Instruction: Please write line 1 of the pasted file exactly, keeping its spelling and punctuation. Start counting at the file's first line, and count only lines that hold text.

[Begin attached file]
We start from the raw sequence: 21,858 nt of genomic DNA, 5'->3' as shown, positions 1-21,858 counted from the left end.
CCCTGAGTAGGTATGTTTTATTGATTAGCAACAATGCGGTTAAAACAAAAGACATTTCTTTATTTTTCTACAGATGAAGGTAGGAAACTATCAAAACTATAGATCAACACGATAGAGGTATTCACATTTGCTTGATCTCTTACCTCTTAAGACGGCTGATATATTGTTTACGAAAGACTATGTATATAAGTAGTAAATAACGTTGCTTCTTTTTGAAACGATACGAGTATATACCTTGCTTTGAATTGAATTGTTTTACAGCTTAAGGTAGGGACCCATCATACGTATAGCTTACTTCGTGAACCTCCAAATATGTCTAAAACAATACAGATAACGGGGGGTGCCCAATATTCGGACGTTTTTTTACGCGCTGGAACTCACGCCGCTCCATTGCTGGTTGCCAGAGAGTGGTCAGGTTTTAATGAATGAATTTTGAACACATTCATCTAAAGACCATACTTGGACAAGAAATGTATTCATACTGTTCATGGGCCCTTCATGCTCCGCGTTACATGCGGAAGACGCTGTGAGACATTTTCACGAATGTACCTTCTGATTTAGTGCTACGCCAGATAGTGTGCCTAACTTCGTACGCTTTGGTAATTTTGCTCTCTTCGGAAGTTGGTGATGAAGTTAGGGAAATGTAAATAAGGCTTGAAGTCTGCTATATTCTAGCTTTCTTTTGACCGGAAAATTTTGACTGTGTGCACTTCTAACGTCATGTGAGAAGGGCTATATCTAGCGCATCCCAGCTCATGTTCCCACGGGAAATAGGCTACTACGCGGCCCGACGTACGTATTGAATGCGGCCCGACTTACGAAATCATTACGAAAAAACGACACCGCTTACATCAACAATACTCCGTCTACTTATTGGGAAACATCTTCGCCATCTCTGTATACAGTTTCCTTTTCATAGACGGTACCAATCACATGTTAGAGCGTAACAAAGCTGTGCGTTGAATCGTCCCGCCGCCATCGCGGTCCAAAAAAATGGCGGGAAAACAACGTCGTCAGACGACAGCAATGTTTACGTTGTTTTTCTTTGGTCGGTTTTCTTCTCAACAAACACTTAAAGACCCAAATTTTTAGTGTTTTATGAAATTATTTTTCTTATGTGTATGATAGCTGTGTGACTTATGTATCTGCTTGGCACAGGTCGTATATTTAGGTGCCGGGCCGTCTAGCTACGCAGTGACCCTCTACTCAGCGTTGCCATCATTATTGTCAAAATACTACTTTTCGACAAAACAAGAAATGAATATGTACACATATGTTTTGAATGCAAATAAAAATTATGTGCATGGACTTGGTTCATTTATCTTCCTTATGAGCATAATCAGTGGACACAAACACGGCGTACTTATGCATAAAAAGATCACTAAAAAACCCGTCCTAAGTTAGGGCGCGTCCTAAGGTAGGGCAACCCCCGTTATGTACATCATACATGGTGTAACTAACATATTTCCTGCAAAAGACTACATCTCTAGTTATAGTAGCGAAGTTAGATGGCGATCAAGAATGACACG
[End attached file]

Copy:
We start from the raw sequence: 21,858 nt of genomic DNA, 5'->3' as shown, positions 1-21,858 counted from the left end.